EFFICIENCY OF UV RADIATION AS A WATER DISINFECTANT
Report No FR0209
To determine the efficiency of UV disinfection towards faecal
indicator bacteria, heterotrophic plate count bacteria,
streptomycetes and viruses. To determine the effect of the presence
of colour, suspended solids and turbidity on the efficiency of UV
disinfection. To provide information which will allow more secure
disinfection practices to be implemented.
Chlorine has been used as the principle disinfectant for potable
water supplies over the past five decades. Current opinion suggests
that alternative disinfectants such as UV irradiation may provide
equivalent or better disinfection of potable waters.
- A UV dose of 15 mWs/cm**2 reduced Thermotolerant coliform (ThTC)
numbers by 99.99% (four orders of magnitude) in bore hole water
inoculated with sewage and rapid sand filtered water from a water
treatment works. In slow sand filtered water containing 1 ThTC/100
ml, analysis of 100 1 volumes after UV treatment demonstrated that
greater than 99% reduction had been achieved. This level of kill is
comparable to chlorination at a dose to give a 1.0 mg/1 free
chlorine residual after a 15 minute contact period.
- A UV dose of 25-30 mWs/cm**2 reduced the Heterotrophic plate
count (HPC) of bore hole water inoculated with sewage and rapid and
slow sand filtered water from a water treatment works by 99%. This
level of kill is comparable to chlorination at a dose to give a 1.0
mg/1 free chlorine residual after a 30 minute contact time.
- The UV doses required to reduce streptomycete spores and
mycelial propagules by 99% were 16 mWs/cm**2 and 29 mWs/cm**2
respectively. There is thus a considerable difference between the
sensitivities of spores and mycelia towards UV radiation. This level
of inactivation is equivalent to a free residual level of chlorine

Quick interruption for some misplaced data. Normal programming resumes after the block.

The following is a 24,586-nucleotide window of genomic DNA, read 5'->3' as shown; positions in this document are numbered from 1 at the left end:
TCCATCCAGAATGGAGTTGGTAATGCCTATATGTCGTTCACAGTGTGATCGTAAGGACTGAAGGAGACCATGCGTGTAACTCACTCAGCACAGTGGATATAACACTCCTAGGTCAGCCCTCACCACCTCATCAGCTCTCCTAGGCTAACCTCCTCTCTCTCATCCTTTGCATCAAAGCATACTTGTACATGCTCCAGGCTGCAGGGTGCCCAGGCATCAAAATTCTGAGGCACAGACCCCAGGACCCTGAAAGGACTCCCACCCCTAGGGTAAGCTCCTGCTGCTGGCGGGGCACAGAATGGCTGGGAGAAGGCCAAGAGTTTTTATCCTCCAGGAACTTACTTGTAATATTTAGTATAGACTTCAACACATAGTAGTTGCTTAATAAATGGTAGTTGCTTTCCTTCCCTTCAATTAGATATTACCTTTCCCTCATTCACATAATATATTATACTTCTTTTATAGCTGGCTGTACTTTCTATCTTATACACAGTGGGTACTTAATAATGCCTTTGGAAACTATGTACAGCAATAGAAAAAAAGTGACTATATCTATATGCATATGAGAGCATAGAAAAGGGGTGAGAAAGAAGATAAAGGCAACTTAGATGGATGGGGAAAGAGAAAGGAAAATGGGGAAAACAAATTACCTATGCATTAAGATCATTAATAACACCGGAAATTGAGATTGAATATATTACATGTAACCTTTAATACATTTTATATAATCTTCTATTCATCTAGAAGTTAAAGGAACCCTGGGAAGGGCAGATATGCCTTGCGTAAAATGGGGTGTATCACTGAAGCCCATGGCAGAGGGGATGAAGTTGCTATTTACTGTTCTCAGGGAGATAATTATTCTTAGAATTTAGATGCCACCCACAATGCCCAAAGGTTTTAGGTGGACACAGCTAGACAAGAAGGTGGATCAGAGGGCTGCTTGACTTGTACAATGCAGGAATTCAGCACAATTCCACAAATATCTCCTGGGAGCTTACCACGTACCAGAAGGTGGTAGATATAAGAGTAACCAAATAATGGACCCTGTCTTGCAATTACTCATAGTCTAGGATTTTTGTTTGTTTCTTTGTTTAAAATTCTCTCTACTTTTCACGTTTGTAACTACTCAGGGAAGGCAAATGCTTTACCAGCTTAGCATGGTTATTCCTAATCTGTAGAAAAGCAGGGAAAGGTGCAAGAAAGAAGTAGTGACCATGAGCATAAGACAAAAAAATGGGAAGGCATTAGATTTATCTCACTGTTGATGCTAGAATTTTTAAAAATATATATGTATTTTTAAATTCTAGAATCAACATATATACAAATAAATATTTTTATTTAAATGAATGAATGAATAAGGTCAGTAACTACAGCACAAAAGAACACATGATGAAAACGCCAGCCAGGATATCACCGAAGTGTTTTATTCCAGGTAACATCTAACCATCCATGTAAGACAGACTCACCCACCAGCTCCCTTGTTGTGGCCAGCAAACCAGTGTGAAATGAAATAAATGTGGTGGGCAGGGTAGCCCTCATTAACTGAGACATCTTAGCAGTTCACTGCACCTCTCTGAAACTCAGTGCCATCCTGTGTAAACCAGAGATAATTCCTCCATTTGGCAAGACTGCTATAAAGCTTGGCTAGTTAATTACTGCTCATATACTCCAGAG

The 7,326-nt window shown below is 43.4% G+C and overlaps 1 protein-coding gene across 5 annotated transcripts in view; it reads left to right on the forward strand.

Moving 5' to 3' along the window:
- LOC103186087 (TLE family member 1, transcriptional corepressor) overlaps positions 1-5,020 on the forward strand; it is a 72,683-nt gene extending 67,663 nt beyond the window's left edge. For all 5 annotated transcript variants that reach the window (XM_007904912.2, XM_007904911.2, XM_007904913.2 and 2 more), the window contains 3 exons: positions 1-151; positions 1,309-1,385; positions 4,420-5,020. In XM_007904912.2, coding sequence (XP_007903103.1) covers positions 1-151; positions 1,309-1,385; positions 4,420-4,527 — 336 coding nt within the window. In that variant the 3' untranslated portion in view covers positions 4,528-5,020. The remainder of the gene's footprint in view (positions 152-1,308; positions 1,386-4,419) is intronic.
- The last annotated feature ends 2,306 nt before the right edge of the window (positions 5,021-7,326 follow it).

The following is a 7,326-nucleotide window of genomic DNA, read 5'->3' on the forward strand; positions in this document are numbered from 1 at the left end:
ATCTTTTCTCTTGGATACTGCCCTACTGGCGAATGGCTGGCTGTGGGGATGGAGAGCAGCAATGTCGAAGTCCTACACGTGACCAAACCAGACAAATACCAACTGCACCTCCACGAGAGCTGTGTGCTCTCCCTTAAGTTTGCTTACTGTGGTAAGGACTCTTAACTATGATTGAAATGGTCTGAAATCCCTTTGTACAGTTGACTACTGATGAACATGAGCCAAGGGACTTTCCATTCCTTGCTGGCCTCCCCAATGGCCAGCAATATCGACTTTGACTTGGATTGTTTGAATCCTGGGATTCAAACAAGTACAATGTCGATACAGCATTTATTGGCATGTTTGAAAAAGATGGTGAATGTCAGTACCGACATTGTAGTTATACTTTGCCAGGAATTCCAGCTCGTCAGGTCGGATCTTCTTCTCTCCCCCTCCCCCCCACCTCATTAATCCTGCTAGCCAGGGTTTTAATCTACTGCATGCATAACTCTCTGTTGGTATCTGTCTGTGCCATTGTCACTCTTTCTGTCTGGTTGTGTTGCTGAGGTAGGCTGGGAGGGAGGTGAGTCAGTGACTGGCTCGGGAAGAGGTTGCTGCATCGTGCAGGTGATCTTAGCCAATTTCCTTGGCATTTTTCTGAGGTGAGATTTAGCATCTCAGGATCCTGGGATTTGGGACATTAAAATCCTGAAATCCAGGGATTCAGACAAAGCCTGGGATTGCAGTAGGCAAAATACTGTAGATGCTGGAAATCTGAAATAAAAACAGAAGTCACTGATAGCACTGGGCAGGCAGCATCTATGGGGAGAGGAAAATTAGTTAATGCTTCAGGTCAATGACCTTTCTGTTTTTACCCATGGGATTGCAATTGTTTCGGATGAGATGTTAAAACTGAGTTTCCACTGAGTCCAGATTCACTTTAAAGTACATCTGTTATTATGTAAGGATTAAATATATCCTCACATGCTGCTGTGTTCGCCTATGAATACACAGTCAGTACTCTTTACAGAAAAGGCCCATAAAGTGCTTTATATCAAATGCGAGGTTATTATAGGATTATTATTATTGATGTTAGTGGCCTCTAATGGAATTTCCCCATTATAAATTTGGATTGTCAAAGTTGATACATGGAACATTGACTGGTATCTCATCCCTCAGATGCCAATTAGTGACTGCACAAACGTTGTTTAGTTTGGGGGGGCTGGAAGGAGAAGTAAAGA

of 1 mg/1 for contact times of 0.6 min and 1.3 min for spores and
mycelium respectively. The semi-log inactivation plots revealed that
the log survivors were not a simple function of the UV dose for
mycelia, but a linear plot was obtained for spores.
- A concentration of suspended solids and turbidity of 3.5 mg/1
and 1.2 NTU respectively, found in the rapid sand filtered water
(these were the highest figures encountered during the sampling
period) did not appear to reduce the efficiency of UV disinfection.
- Sewage effluent samples with a suspended solids content of 5-35
mg/1 and a turbidity of 2-16 NTU reduced the level of kill of ThTC
and HPC by UV disinfection by 1 order of magnitude.
- "Natural" populations of ThTC found in sewage and river water
are more resistant to UV disinfection than pure cultures of
- A UV dose of 25 mWs/cm**2 destroyed 99.99% of poliovirus.
- Colour of up to 100°H does not reduce the bactericidal
efficiency of UV disinfection.
The maximum admissible concentration given in the EC directive
(Directive 1980) for colour and turbidity in potable water is
20°Hazen and 0.4 NTU respectively. The results of the studies
reported here suggest that in terms of colour and turbidity, any
water suitable for potable use is suitable for UV disinfection.
V. RESUME OF CONTENTS
This is a progress report in connection with the FWR contract
Microbial Hazards in Water Supplies which describes the response of
"natural" populations of thermotolerant coliforms (ThTC),
heterotrophic plate count organisms (HPC), streptomycetes and poliovirus to a range of UV doses. The response of "natural" populations of ThTC and pure cultures of E. coli have been compared.
The effect of colour, turbidity and suspended solids on the
efficiency of UV disinfection has been determined.
Copies of the Report are available from FWR, price £25.00 less 20% to FWR Members